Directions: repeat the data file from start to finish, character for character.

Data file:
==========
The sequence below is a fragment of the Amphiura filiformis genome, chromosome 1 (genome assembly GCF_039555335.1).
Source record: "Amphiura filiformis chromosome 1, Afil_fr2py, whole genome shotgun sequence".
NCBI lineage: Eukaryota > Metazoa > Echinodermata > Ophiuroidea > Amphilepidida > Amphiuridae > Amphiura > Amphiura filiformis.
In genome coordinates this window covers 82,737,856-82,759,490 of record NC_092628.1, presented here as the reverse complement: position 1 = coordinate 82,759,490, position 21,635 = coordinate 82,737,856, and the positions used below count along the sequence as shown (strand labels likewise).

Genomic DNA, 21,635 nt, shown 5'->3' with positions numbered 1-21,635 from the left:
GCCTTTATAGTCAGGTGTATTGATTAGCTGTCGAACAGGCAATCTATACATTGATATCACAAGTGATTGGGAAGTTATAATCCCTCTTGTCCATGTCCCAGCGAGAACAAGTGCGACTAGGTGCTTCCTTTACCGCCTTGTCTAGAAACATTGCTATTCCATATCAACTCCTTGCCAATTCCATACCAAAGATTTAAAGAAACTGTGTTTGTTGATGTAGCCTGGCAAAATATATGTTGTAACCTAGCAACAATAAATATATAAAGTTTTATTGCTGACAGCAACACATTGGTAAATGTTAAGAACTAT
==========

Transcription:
The sequence below is a fragment of the Amphiura filiformis genome, chromosome 1 (genome assembly GCF_039555335.1).
Source record: "Amphiura filiformis chromosome 1, Afil_fr2py, whole genome shotgun sequence".
NCBI lineage: Eukaryota > Metazoa > Echinodermata > Ophiuroidea > Amphilepidida > Amphiuridae > Amphiura > Amphiura filiformis.
In genome coordinates this window covers 82,737,856-82,759,490 of record NC_092628.1, presented here as the reverse complement: position 1 = coordinate 82,759,490, position 21,635 = coordinate 82,737,856, and the positions used below count along the sequence as shown (strand labels likewise).

Genomic DNA, 21,635 nt, shown 5'->3' with positions numbered 1-21,635 from the left:
GCCTTTATAGTCAGGTGTATTGATTAGCTGTCGAACAGGCAATCTATACATTGATATCACAAGTGATTGGGAAGTTATAATCCCTCTTGTCCATGTCCCAGCGAGAACAAGTGCGACTAGGTGCTTCCTTTACCGCCTTGTCTAGAAACATTGCTATTCCATATCAACTCCTTGCCAATTCCATACCAAAGATTTAAAGAAACTGTGTTTGTTGATGTAGCCTGGCAAAATATATGTTGTAACCTAGCAACAATAAATATATAAAGTTTTATTGCTGACAGCAACACATTGGTAAATGTTAAGAACTAT